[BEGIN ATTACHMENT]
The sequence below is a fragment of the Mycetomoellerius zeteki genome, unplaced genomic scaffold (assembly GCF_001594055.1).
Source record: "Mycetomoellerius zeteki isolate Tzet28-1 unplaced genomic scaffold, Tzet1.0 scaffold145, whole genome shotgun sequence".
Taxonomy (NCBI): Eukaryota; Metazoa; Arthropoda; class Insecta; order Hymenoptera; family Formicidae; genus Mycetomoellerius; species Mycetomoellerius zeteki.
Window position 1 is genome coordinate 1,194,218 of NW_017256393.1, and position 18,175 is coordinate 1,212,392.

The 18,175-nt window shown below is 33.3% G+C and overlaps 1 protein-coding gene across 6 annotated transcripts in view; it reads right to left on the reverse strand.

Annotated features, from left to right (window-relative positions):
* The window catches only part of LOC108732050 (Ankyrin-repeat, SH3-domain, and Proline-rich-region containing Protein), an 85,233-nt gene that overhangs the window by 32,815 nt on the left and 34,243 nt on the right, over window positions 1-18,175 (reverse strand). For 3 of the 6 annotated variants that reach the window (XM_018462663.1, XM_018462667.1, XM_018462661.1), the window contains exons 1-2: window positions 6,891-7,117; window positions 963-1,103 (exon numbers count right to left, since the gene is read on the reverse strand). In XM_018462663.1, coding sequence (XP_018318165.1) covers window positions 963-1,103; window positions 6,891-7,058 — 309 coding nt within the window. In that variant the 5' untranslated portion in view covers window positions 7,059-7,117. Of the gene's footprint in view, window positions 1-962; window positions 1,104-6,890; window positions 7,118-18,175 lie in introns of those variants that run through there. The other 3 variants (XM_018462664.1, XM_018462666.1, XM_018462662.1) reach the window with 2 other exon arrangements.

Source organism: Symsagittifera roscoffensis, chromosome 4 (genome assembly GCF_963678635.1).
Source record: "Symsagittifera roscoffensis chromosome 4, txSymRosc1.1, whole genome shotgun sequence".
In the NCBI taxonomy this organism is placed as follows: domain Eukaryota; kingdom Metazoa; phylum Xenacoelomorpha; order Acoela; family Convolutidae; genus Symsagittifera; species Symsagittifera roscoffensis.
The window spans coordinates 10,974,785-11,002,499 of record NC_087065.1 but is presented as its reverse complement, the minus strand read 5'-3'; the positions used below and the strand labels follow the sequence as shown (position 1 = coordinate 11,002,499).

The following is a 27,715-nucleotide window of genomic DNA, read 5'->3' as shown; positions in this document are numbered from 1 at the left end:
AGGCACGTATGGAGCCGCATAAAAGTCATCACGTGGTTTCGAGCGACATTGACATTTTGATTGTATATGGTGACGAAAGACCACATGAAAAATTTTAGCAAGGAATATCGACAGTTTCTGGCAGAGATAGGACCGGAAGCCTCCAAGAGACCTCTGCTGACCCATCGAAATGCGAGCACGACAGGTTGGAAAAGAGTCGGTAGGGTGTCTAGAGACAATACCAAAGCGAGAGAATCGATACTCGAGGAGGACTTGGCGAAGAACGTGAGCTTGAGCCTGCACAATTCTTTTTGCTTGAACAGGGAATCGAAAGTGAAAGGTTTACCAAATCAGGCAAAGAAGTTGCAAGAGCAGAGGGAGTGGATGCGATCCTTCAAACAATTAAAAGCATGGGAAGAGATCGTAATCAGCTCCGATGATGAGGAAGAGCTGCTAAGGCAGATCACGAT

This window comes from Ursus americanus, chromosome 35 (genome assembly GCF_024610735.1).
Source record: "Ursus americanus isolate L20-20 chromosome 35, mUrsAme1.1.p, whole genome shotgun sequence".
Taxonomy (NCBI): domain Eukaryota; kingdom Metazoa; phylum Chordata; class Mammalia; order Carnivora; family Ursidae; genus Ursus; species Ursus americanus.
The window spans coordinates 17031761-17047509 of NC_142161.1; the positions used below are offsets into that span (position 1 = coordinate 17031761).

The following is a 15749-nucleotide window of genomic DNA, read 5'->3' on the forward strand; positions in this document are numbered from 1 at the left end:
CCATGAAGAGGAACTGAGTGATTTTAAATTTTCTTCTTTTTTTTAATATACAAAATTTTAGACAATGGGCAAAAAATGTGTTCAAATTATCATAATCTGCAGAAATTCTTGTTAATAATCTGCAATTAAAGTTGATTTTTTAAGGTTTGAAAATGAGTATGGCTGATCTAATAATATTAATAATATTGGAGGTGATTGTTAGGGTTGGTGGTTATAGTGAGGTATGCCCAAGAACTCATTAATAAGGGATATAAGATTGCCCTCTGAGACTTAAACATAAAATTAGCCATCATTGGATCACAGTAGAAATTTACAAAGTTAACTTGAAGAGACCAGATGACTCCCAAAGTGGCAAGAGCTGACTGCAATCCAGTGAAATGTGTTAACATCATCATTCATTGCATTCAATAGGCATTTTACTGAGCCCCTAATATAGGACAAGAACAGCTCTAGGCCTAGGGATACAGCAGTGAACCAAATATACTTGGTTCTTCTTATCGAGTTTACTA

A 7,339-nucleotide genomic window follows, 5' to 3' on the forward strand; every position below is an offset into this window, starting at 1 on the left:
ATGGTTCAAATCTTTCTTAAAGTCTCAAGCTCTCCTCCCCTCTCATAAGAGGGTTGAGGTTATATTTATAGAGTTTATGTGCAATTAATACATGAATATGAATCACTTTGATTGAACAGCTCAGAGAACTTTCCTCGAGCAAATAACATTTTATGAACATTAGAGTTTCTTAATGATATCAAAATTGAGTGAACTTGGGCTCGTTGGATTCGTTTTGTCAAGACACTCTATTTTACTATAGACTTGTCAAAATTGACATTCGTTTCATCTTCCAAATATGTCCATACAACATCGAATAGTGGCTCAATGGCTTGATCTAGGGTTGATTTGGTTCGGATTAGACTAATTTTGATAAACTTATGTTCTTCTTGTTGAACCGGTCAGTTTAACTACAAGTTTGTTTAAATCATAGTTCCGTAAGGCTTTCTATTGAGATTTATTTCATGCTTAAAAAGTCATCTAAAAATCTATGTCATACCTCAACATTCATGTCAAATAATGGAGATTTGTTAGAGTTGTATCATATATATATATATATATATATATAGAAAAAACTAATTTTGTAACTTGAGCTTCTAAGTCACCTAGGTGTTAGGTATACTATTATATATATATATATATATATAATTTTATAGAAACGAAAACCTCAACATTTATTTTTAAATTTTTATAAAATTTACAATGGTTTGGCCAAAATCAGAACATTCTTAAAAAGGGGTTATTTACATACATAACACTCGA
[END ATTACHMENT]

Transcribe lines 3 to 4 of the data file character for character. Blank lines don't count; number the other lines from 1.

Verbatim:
Taxonomy (NCBI): Eukaryota; Metazoa; Arthropoda; class Insecta; order Hymenoptera; family Formicidae; genus Mycetomoellerius; species Mycetomoellerius zeteki.
Window position 1 is genome coordinate 1,194,218 of NW_017256393.1, and position 18,175 is coordinate 1,212,392.